Home https://server7.kproxy.com/servlet/redirect.srv/sruj/smyrwpoii/p2/ Science https://server7.kproxy.com/servlet/redirect.srv/sruj/smyrwpoii/p2/ Creepy wolves are not wolves at all – they form a distinct genus with jackals

Creepy wolves are not wolves at all – they form a distinct genus with jackals

Two canid skeletons face each other.

Creepy wolves had a number of newfound celebrities with their looks in Game of Thrones, where they were portrayed as a far larger version of more worldly wolves. Here in the real world, only the largest populations of contemporary wolves are as large as the gloomy wolf that weighs almost 70 kg. These animals once shared North America ̵

1; and probably prey – with predators such as smilodon, a saber-toothed cat. Before the arrival of humans, gloomy wolves were far more common than common wolves, as evidenced by the remains found in La Brea tar herring, where they exceed gray wolves by a factor of about 100.

Like smilodon and many other large North American mammals, the eerie wolf disappeared during a period of climate change and human arrival on the continent, even as gray wolves and coyotes survived. And with their departure, they left behind a bit of a mystery: what were they?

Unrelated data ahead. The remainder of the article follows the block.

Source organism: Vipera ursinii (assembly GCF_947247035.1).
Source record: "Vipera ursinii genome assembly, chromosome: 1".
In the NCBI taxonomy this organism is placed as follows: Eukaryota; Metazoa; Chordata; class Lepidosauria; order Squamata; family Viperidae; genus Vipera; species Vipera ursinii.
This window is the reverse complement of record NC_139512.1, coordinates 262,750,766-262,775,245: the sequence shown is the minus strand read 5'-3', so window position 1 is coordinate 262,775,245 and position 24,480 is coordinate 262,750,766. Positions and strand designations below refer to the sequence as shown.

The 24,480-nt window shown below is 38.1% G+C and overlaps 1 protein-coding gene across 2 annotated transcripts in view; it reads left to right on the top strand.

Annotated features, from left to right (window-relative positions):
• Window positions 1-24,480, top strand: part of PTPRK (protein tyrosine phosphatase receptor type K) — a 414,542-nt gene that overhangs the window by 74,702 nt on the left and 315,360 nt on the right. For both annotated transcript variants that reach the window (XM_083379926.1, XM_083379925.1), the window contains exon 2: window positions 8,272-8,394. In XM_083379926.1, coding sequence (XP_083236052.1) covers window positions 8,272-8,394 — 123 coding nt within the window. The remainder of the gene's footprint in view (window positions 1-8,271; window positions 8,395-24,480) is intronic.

A new study uses ancient DNA from gloomy wolf skeletons to determine that they were not actually wolves and had been genetically isolated from them for millions of years.

Looks like a wolf, but …

When it comes to canids, species boundaries and their relationship to anatomy are unclear. Domestic dogs have incredibly different morphologies, yet they are part of a species and can still cross the gray wolves from which they originate. Gray wolves and coyotes can also cross each other. So the question of whether gray wolves and gloomy wolves are closely related, as indicated by their similar appearance, would also indicate whether the gloomy wolf has made genetic contributions to any current species.

The new work done by a large, international collaboration (full publication: I have climbed with one of the authors) started with the traditional means of trying to answer this question: by looking at the skeletons of gloomy wolves. However, this analysis, which involved over 700 individual skeletons, did not produce much. Although they differ enough that the two species could be consistently identified, there were no dramatic differences suggesting a significant evolutionary distance.

So the team turned to more modern methods. It is possible to isolate fragments of collagen, a protein that is a major component in bones and often has subtle differences between species. The sequence of gloomy wolf collagen had enough differences to suggest that gloomy wolves were distantly related to many other modern dog-like species. But the similarities among them all were high enough to prevent scientists from resolving the relationship between these species.